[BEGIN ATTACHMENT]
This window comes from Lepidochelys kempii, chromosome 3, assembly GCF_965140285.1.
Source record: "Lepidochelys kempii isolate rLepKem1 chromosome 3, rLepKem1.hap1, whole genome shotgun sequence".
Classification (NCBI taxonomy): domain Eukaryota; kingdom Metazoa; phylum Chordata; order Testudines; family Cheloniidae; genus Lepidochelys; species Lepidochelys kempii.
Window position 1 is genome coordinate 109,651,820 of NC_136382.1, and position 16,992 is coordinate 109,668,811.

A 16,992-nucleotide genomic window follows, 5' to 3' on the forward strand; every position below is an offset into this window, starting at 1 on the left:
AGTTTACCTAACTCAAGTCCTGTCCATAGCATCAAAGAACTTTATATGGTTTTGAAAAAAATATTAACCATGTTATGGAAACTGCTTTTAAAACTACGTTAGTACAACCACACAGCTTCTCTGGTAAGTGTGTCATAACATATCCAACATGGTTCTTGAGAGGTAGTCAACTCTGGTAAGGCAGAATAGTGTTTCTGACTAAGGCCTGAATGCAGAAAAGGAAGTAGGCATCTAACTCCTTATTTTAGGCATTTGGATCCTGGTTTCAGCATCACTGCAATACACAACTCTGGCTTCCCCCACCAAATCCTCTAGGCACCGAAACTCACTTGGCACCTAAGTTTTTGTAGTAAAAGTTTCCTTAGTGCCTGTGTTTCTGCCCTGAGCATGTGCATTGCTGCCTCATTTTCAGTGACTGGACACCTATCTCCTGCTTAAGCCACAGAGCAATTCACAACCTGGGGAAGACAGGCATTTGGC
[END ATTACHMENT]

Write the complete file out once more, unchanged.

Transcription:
This window comes from Lepidochelys kempii, chromosome 3, assembly GCF_965140285.1.
Source record: "Lepidochelys kempii isolate rLepKem1 chromosome 3, rLepKem1.hap1, whole genome shotgun sequence".
Classification (NCBI taxonomy): domain Eukaryota; kingdom Metazoa; phylum Chordata; order Testudines; family Cheloniidae; genus Lepidochelys; species Lepidochelys kempii.
Window position 1 is genome coordinate 109,651,820 of NC_136382.1, and position 16,992 is coordinate 109,668,811.

A 16,992-nucleotide genomic window follows, 5' to 3' on the forward strand; every position below is an offset into this window, starting at 1 on the left:
AGTTTACCTAACTCAAGTCCTGTCCATAGCATCAAAGAACTTTATATGGTTTTGAAAAAAATATTAACCATGTTATGGAAACTGCTTTTAAAACTACGTTAGTACAACCACACAGCTTCTCTGGTAAGTGTGTCATAACATATCCAACATGGTTCTTGAGAGGTAGTCAACTCTGGTAAGGCAGAATAGTGTTTCTGACTAAGGCCTGAATGCAGAAAAGGAAGTAGGCATCTAACTCCTTATTTTAGGCATTTGGATCCTGGTTTCAGCATCACTGCAATACACAACTCTGGCTTCCCCCACCAAATCCTCTAGGCACCGAAACTCACTTGGCACCTAAGTTTTTGTAGTAAAAGTTTCCTTAGTGCCTGTGTTTCTGCCCTGAGCATGTGCATTGCTGCCTCATTTTCAGTGACTGGACACCTATCTCCTGCTTAAGCCACAGAGCAATTCACAACCTGGGGAAGACAGGCATTTGGC